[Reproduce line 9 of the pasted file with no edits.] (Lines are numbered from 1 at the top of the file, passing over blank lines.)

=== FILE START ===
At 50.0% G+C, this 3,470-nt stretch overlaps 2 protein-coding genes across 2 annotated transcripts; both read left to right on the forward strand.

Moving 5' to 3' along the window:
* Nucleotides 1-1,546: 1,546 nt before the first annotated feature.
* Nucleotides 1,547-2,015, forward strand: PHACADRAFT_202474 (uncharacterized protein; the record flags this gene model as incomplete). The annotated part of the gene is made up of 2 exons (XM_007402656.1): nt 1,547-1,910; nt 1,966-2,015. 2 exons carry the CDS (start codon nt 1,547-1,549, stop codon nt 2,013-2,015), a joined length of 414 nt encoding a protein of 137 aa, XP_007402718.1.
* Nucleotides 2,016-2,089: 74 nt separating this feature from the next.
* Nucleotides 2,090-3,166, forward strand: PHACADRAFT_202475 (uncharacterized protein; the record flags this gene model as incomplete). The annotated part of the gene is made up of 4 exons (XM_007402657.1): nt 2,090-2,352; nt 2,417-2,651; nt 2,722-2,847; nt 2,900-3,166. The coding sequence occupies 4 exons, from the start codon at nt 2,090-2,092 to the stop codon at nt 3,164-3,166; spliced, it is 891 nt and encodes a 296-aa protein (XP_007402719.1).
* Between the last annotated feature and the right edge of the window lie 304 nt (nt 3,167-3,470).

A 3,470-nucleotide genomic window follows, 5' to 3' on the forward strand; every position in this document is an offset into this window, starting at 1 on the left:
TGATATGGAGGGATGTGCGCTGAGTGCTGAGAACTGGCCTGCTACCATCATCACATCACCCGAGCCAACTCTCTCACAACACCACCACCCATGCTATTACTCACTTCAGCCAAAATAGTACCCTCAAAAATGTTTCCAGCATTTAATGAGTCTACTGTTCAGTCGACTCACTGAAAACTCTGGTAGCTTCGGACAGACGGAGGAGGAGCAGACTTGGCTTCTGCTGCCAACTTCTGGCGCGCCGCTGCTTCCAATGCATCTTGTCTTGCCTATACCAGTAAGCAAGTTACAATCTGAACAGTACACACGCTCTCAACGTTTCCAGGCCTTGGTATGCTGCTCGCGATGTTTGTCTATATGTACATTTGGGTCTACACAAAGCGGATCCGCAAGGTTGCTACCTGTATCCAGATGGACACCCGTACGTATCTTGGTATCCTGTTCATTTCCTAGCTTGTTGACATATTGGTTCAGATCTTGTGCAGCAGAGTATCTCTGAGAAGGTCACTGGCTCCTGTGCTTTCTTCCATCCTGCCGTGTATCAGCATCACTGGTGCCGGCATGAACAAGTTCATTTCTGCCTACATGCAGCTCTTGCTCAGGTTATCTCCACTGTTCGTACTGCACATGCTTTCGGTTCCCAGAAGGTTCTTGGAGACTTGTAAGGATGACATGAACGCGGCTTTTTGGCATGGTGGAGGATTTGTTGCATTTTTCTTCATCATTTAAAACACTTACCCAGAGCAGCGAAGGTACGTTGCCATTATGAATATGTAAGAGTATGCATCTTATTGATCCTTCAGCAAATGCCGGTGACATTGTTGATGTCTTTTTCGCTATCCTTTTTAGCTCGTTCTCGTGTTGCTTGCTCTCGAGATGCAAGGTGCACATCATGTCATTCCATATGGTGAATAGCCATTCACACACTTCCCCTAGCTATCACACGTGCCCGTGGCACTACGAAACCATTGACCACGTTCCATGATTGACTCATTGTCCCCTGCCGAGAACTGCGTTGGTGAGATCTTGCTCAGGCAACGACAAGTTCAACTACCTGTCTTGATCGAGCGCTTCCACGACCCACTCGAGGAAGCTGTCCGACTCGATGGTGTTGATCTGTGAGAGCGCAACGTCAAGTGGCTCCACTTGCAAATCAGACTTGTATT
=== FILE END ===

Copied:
TGATATGGAGGGATGTGCGCTGAGTGCTGAGAACTGGCCTGCTACCATCATCACATCACCCGAGCCAACTCTCTCACAACACCACCACCCATGCTATTACTCACTTCAGCCAAAATAGTACCCTCAAAAATGTTTCCAGCATTTAATGAGTCTACTGTTCAGTCGACTCACTGAAAACTCTGGTAGCTTCGGACAGACGGAGGAGGAGCAGACTTGGCTTCTGCTGCCAACTTCTGGCGCGCCGCTGCTTCCAATGCATCTTGTCTTGCCTATACCAGTAAGCAAGTTACAATCTGAACAGTACACACGCTCTCAACGTTTCCAGGCCTTGGTATGCTGCTCGCGATGTTTGTCTATATGTACATTTGGGTCTACACAAAGCGGATCCGCAAGGTTGCTACCTGTATCCAGATGGACACCCGTACGTATCTTGGTATCCTGTTCATTTCCTAGCTTGTTGACATATTGGTTCAGATCTTGTGCAGCAGAGTATCTCTGAGAAGGTCACTGGCTCCTGTGCTTTCTTCCATCCTGCCGTGTATCAGCATCACTGGTGCCGGCATGAACAAGTTCATTTCTGCCTACATGCAGCTCTTGCTCAGGTTATCTCCACTGTTCGTACTGCACATGCTTTCGGTTCCCAGAAGGTTCTTGGAGACTTGTAAGGATGACATGAACGCGGCTTTTTGGCATGGTGGAGGATTTGTTGCATTTTTCTTCATCATTTAAAACACTTACCCAGAGCAGCGAAGGTACGTTGCCATTATGAATATGTAAGAGTATGCATCTTATTGATCCTTCAGCAAATGCCGGTGACATTGTTGATGTCTTTTTCGCTATCCTTTTTAGCTCGTTCTCGTGTTGCTTGCTCTCGAGATGCAAGGTGCACATCATGTCATTCCATATGGTGAATAGCCATTCACACACTTCCCCTAGCTATCACACGTGCCCGTGGCACTACGAAACCATTGACCACGTTCCATGATTGACTCATTGTCCCCTGCCGAGAACTGCGTTGGTGAGATCTTGCTCAGGCAACGACAAGTTCAACTACCTGTCTTGATCGAGCGCTTCCACGACCCACTCGAGGAAGCTGTCCGACTCGATGGTGTTGATCTGTGAGAGCGCAACGTCAAGTGGCTCCACTTGCAAATCAGACTTGTATT